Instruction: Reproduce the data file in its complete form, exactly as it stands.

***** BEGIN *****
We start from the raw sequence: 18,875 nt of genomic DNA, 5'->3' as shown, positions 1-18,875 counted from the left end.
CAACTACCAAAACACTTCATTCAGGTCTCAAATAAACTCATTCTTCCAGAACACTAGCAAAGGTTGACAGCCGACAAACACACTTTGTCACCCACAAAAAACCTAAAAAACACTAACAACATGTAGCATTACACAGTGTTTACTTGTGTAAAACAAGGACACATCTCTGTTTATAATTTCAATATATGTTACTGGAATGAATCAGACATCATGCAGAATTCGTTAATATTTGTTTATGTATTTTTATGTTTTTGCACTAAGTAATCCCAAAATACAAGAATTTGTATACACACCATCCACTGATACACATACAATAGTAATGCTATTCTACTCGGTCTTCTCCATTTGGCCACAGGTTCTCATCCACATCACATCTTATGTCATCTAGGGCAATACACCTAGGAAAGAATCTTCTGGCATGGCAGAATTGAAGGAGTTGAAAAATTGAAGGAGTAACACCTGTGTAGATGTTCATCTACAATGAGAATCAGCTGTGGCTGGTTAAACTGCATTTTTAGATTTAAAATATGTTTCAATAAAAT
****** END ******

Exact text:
We start from the raw sequence: 18,875 nt of genomic DNA, 5'->3' as shown, positions 1-18,875 counted from the left end.
CAACTACCAAAACACTTCATTCAGGTCTCAAATAAACTCATTCTTCCAGAACACTAGCAAAGGTTGACAGCCGACAAACACACTTTGTCACCCACAAAAAACCTAAAAAACACTAACAACATGTAGCATTACACAGTGTTTACTTGTGTAAAACAAGGACACATCTCTGTTTATAATTTCAATATATGTTACTGGAATGAATCAGACATCATGCAGAATTCGTTAATATTTGTTTATGTATTTTTATGTTTTTGCACTAAGTAATCCCAAAATACAAGAATTTGTATACACACCATCCACTGATACACATACAATAGTAATGCTATTCTACTCGGTCTTCTCCATTTGGCCACAGGTTCTCATCCACATCACATCTTATGTCATCTAGGGCAATACACCTAGGAAAGAATCTTCTGGCATGGCAGAATTGAAGGAGTTGAAAAATTGAAGGAGTAACACCTGTGTAGATGTTCATCTACAATGAGAATCAGCTGTGGCTGGTTAAACTGCATTTTTAGATTTAAAATATGTTTCAATAAAAT